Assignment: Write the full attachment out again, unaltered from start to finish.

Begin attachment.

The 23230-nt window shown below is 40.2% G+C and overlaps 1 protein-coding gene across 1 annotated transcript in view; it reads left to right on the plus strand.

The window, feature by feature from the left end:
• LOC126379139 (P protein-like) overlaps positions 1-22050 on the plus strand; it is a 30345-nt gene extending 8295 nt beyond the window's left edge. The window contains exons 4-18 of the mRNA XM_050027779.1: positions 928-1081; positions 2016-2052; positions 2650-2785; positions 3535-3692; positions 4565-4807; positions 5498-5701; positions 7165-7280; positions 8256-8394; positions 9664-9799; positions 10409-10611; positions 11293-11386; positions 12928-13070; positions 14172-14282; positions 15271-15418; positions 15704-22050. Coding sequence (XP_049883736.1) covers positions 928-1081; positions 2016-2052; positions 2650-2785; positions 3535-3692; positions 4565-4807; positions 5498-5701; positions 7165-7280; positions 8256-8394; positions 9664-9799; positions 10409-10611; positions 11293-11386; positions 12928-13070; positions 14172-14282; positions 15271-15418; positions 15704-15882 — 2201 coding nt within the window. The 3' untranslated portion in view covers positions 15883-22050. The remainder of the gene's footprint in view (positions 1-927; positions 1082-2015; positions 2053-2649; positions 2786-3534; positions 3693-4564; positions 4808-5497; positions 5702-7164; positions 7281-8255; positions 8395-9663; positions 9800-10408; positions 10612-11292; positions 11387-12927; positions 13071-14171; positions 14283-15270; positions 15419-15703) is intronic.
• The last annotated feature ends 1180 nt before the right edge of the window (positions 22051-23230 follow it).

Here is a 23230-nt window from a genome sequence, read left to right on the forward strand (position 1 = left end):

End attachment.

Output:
The 23230-nt window shown below is 40.2% G+C and overlaps 1 protein-coding gene across 1 annotated transcript in view; it reads left to right on the plus strand.

The window, feature by feature from the left end:
• LOC126379139 (P protein-like) overlaps positions 1-22050 on the plus strand; it is a 30345-nt gene extending 8295 nt beyond the window's left edge. The window contains exons 4-18 of the mRNA XM_050027779.1: positions 928-1081; positions 2016-2052; positions 2650-2785; positions 3535-3692; positions 4565-4807; positions 5498-5701; positions 7165-7280; positions 8256-8394; positions 9664-9799; positions 10409-10611; positions 11293-11386; positions 12928-13070; positions 14172-14282; positions 15271-15418; positions 15704-22050. Coding sequence (XP_049883736.1) covers positions 928-1081; positions 2016-2052; positions 2650-2785; positions 3535-3692; positions 4565-4807; positions 5498-5701; positions 7165-7280; positions 8256-8394; positions 9664-9799; positions 10409-10611; positions 11293-11386; positions 12928-13070; positions 14172-14282; positions 15271-15418; positions 15704-15882 — 2201 coding nt within the window. The 3' untranslated portion in view covers positions 15883-22050. The remainder of the gene's footprint in view (positions 1-927; positions 1082-2015; positions 2053-2649; positions 2786-3534; positions 3693-4564; positions 4808-5497; positions 5702-7164; positions 7281-8255; positions 8395-9663; positions 9800-10408; positions 10612-11292; positions 11387-12927; positions 13071-14171; positions 14283-15270; positions 15419-15703) is intronic.
• The last annotated feature ends 1180 nt before the right edge of the window (positions 22051-23230 follow it).

Here is a 23230-nt window from a genome sequence, read left to right on the forward strand (position 1 = left end):